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"Teacherese" for Arts Programming
As September — and the new school year — approaches, it is important to remember the importance of the relationship with classroom teachers. Below, Clyde Berry, a classroom teacher for more than 10 years, offers "teacherse" for those working with teachers.
Every classroom teacher, especially with the current implementation of No Child Left Behind, has a very challenging task in creating smart lessons that will lead directly to high test scores. No other time is given to extracurricular or enrichment lessons, as schools/teachers with low test scores face serious disciplinary actions from their own school systems. While this is a serious impediment to the education paradigm, the bottom line of funding high-testing schools has become all important. Administrators will not allow anything to interfere or pull from test prep time and therefore risking funding.
Testing occupies the bulk of the school year, with pre-testing occurring during the first few weeks of school, to assess where students stand. Each quarter or semester will see an assessment to check for progress, with final testing taking place during the late third quarter/early fourth quarter of the school year. Remember, a teacher has a full year's curriculum to teach but only three-quarters of that time to allow for testing, and then the retakes/remediation of low-achieving students. Students who do not test well may not matriculate into the next grade.
So how do the arts, which are not tested as a core subject (and consequently considered less important), have a chance to fit into the education of the Scantron generation? The answer is to have a cross-curricular approach that does all of the work for the teacher. If an arts program has a direct correlation to a testable subject, it will not cause additional labor, teaching or organizing on the part of the teacher, and it does not occupy more than a class period, then it has a better chance of being brought into the school.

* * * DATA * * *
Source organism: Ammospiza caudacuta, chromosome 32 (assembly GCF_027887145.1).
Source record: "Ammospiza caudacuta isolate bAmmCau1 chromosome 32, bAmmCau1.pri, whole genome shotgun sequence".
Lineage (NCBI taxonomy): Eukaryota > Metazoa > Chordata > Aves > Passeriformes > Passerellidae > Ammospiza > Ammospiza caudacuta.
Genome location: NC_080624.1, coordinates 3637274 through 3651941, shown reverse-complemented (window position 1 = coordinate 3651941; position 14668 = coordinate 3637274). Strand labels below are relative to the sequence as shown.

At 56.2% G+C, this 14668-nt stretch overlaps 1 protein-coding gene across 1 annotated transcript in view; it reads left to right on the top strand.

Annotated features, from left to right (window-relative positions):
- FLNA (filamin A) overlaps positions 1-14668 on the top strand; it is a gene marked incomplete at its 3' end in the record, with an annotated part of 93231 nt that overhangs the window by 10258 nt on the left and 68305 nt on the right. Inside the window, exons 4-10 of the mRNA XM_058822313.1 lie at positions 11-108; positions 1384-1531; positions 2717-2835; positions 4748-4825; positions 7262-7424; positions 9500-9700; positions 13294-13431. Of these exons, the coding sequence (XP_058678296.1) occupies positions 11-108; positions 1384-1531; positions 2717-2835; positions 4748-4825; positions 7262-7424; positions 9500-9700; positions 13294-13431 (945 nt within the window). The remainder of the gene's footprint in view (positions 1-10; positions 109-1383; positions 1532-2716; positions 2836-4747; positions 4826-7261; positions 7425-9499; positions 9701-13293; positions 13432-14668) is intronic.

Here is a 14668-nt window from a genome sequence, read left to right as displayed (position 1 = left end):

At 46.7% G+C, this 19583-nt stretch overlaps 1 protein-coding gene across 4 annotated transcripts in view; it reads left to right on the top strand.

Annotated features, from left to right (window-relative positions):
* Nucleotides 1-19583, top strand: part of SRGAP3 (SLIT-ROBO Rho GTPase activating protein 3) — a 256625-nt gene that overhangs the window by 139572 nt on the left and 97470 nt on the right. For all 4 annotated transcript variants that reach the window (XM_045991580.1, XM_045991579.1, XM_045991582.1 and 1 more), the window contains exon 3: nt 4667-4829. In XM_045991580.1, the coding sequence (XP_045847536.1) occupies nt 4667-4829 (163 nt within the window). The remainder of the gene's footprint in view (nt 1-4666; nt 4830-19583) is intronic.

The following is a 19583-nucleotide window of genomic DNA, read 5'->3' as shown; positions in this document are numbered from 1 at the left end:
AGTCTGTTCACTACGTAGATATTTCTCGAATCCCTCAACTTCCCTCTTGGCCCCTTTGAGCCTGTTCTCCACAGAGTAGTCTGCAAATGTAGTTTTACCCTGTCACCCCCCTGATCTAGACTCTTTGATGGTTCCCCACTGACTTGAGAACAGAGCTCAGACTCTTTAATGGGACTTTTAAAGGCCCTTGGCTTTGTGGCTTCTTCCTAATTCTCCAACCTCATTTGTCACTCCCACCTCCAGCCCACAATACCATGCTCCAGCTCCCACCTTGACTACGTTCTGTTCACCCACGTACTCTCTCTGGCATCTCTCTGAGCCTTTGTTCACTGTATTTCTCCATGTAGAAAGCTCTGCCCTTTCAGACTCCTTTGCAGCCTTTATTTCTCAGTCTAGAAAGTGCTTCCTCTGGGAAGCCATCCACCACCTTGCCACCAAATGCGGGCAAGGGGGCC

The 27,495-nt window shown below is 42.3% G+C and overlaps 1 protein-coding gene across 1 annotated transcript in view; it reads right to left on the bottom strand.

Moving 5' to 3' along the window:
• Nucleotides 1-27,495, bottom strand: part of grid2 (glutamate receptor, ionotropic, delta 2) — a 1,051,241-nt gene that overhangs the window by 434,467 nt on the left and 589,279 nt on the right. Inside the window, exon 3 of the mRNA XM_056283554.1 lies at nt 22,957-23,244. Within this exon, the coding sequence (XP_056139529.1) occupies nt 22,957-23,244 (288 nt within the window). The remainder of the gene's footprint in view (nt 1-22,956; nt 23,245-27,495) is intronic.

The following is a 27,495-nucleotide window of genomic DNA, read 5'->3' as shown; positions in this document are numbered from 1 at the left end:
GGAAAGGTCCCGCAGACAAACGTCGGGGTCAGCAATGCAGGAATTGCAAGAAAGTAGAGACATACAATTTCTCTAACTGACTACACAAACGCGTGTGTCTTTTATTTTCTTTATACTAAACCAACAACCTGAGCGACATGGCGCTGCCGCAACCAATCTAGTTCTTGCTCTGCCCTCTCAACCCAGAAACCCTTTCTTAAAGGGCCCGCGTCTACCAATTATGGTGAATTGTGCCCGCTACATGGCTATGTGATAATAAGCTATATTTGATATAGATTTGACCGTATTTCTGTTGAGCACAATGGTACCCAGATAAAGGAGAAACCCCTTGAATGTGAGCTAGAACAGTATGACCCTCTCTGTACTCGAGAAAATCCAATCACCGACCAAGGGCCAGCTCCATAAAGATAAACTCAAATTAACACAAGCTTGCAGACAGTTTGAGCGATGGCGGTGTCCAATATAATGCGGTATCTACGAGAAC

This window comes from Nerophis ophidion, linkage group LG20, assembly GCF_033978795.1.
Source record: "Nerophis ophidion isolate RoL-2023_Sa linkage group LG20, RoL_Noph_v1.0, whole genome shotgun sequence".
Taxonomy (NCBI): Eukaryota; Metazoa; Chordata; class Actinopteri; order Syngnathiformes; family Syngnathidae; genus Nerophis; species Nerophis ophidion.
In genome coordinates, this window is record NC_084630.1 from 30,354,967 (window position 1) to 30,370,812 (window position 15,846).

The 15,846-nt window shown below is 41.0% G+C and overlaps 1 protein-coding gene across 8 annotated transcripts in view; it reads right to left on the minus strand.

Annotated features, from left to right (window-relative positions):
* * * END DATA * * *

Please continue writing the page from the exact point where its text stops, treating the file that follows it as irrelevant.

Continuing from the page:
So how does one accomplish this?
What Teachers Have to Do
Every teacher must have a lesson plan that relates what is covered each day. While the format of plans varies, they all have these common components:
What You can Do for the Teacher
- The concept/goal is the overall knowledge the students will learn that day. Think of it as the big picture. "How to Make a Sandwich"
- The objective is the measurable (by testing) skill that students will be expected to master. "Students will learn to Spread Peanut Butter on Bread"
- The standards are the curriculum based informational points that have been identified as the crucial skills needed to indicate grade level subject mastery.
- They usually have a subject code and number based on grade level.
- Food 9.3 "Students will be able to use a knife in spreading applications"
- This would be a ninth grade standard for Food class.
- The procedure is the step by step instructions for how this knowledge will be presented and practiced by the students. A good lesson will involve the material being presented three times in each learning style (visual, kinesthetic and auditory). With the inclusion of students with special needs, the procedure has to be flexible enough to allow it to be modified for differentiated instruction. Gifted students will need more activities, or alternate ones, as will students not fluent in English.
- Assessment is the way the learning retention of the students is checked. The lesson must be assessed that day for basic comprehension, as well as practice for later quizzes, tests and standardized testing.
The time of year is also crucial to your program. Find out the local testing schedule and block that time out, as well as at least three weeks before and after it. Administrators need that time for last minute review or for retesting.
- Write your program in your local lesson plan format. There are many samples of this online, or just call the local school to see if they have their own format.
- Include the local standards in your lesson plan. Be sure to check for every subject and grade level. Your local State Department of Education will have the standards posted online, or you can request a printed copy.
- Have pre- and post-event activities. There should be things the students can do before and after your visit to reinforce what they will learn from your program.
- Make an assessment and include a key for the teacher.
- Be sure the students do more than watch! Make sure the students generate something that the teacher can grade. Again, this makes your program relevant, directly involves the students learning and you have proof of their work to see the effectiveness of your program. Student feedback will help you revise your program.
- Be self-sufficient. As you can see, the paperwork of teaching is tedious and relentless. Don't make any more for them, and they are more likely to use you.
While all of this prep is very time-consuming, many organizations have been doing this for years. Go online and see what other arts groups are doing. There is no need to reinvent the wheel. Also, once you set it up for one program, other programs will come together much more quickly!
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